Skip to comments.What Are We Teaching Our Kids?
Posted on 07/08/2004 5:54:36 AM PDT by yoe
Can America's schools teach history? The question ought to be ridiculous -- of course they can. What do we pay them for? History is as essential as reading and writing to a republic of free citizens. America's schools have always taught America's history.
Unfortunately, there's a lot of evidence that our schools are doing a poor job of it. Results of the 2001 National Assessment of Educational Progress showed that 57 percent of high school seniors scored below the "basic" level of history achievement. And "basic" isn't impressive. The test-makers believe that students should achieve the "proficient" level, but only 11 percent of seniors did.
So the schools can't seem to teach the basics of American history.
But they can teach some things -- when they want to.
For instance, the Washington Post recently surveyed 76 teenagers in Maryland, Virginia, and the District of Columbia. It found that only one-third could name a general from World War II, and only half could name at least one battle. But two-thirds could describe how the Japanese-Americans were sent to internment camps.
Tiffany Charles was typical. She got a B in history at her high school in Montgomery County, Maryland, one of the nation's highest-rated school systems. She wasn't able to name a single general or battle. Nor did she know who was president during World War II, nor what year the war ended. She did, however, remember many details about the camps. "We talked a lot about those concentration camps," she told Post reporter Jay Mathews.
The NAEP showed something similar. In its 1994 survey, it found that only 39 percent of fourth-graders knew who said, "This government cannot endure half slave and half free" (Abraham Lincoln). And only 41 percent knew that the Pilgrims and Puritans came to America for religious freedom. But 69 percent knew that Susan B. Anthony was famous for helping women win the right to vote.
Only 47 percent of high school seniors knew that containing communism was the most important goal of U.S. foreign policy between 1945 and 1990. But nearly 70 percent knew that infectious diseases brought by European settlers were the major cause of death among American Indians in the 1600s. One might suspect that our teachers are more determined to teach feminist history and the sins of America and its founders than the basic facts of American history and American achievements.
The 2001 report avoided anything quite that controversial. It did find, though, that only 36 percent of seniors could identify the Progressive movement (which revolutionized American law and government around 1900), while 68 percent could identify the Harlem Renaissance (an African-American artistic and literary movement during the 1920s).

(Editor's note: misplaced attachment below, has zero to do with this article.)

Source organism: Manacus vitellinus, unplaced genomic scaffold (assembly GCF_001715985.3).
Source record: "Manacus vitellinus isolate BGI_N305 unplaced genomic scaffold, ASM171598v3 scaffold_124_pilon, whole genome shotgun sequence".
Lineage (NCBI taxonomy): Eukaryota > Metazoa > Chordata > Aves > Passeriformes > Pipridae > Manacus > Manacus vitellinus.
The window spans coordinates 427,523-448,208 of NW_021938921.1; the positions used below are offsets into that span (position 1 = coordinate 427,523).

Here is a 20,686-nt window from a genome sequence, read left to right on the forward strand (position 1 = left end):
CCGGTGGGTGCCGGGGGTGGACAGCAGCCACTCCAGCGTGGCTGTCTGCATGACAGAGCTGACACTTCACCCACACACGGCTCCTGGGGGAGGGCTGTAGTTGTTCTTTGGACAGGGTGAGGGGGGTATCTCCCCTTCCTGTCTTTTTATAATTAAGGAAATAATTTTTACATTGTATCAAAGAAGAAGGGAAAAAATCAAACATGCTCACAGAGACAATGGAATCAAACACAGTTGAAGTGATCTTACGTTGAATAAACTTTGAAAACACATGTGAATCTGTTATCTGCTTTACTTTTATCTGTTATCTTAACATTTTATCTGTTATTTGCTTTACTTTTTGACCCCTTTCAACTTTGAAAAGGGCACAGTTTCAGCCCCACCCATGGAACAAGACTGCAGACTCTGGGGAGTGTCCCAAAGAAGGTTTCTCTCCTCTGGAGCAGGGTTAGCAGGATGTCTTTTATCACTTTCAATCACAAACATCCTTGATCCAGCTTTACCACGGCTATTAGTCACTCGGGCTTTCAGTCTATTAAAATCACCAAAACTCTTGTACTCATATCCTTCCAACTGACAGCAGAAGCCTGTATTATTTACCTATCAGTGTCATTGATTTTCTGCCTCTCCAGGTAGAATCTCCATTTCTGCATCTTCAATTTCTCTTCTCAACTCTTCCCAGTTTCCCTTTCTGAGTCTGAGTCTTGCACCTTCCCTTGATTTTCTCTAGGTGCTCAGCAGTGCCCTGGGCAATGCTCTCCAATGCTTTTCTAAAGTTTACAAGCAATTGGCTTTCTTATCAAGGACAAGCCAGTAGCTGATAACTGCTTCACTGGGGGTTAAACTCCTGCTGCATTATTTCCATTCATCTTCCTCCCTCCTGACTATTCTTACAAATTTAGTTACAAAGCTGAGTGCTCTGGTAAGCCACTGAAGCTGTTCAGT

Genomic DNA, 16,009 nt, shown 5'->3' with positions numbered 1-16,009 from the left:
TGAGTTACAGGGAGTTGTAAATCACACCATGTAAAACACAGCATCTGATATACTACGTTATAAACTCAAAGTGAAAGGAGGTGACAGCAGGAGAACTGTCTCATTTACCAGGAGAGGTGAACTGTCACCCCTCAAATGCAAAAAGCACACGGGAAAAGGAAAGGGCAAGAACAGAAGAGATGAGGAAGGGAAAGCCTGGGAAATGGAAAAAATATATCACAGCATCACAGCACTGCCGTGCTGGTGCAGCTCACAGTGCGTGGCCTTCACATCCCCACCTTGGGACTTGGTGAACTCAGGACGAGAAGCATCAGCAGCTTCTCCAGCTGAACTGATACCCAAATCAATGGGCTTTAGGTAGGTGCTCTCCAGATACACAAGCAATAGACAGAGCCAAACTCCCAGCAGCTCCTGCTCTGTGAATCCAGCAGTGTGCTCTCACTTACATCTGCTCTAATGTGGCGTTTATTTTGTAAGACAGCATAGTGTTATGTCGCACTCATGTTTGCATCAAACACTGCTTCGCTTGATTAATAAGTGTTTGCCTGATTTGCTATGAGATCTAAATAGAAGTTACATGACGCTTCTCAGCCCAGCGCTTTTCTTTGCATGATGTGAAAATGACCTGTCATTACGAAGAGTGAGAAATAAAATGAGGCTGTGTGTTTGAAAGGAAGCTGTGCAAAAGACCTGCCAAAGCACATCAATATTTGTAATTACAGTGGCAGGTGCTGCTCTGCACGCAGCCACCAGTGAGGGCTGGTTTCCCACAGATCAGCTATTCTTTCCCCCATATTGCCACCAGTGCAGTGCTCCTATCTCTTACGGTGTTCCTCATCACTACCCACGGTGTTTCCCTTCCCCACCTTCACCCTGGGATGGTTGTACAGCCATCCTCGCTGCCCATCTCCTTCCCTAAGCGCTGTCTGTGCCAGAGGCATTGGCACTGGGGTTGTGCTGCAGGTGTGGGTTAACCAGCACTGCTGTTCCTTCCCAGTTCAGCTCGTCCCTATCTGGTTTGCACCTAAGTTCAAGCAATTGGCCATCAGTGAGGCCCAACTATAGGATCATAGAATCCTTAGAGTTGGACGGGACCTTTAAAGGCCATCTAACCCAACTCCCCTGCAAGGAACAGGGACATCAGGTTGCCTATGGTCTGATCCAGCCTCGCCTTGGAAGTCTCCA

A republican form of government requires citizens who understand their country's history and values. We can't decide where America is going unless we know where it has come from. American voters need to understand why people came to America and why they launched a revolution. We need to know the values that our Founders proclaimed in the Declaration of Independence and instituted in the Constitution. Individual liberty and limited, constitutional government are the fundamental values that have made our society prosperous and tolerant and welcoming to people from all over the world.
Our government has not always lived up to those values. The United States at its founding was marred by the cruel and tyrannical institution of slavery. Women were not treated as full human beings under the law. The government has fought unnecessary wars, kept blacks in a state of subjugation even after the abolition of slavery, and indeed put Japanese-Americans in internment camps after Pearl Harbor.
Students should learn about those things. But they need to learn them in the context of a free and successful society. Do the students who learn about the camps also study why millions of immigrants continue to flock to our shores? Do the teachers who make sure their students know how European diseases killed many Indians also teach them about the Bill of Rights and the threats that freedom has faced?
Students learn about the robber barons -- ask any high school graduate, and that's likely to be the only thing he or she remembers about the 50 years between the Civil War and World War I. But they should also learn about the dynamic American economy that has brought an unprecedented standard of living to almost 300 million people, and about how those "robber barons" drove down the prices of food, energy, and clothing to make them affordable to more people. The era of the robber barons was the era of the oil well, the railroad, the telephone, the phonograph, the copier, and the skyscraper.
Most Americans want their children to learn about American freedom and representative government. If the teachers in our public schools don't want to teach those lessons, then parents should be free to put their children into schools that reflect their values -- without having to pay twice.
As chance would have it, i just started reading "None Dare Call It Education" by John A. Stormer. The title pops up in several FR threads. If you have children, or are going to have children, in the public school system, I highly recommend it. The social re-enginnering is not pervasive in my children's current school district. I have seen signs of it creeping in, though.
O'Reilly had a rather disturbing poll a few weeks back.....67% of people aged 18-27 could not name the countries we fought in WWII.
"If you can cut people off from their history, they can be easily persuaded."--Karl Marx
"Who controls the past controls the future; who controls the present controls the past."-- Eric Blair
History is whatever we want it to be. It's the future we can't distort.
Not only do we do a lousy job in history, geography fares little better, and we stopped teaching economics at the turn of the century -- the nineteenth century.
All they need to teach is their letters, and their numbers... an A will always be an A, and 2+2 will always be 4.....that way no one will be offended, all the rest, they can pick up on their own.
I don't see that it's all the schools' fault but lack of parental responsibility. Time and again, parents fail their children by not becoming more involved with them and their school work. One of countless examples - there's a kid coming over this afternoon who every year, along with the siblings, is on the verge of failing simply because the parents can't be bothered to remind them to do their homework and staying at the bowling alley every Thursday night until the 2 am closing is a priority over studying for Friday tests.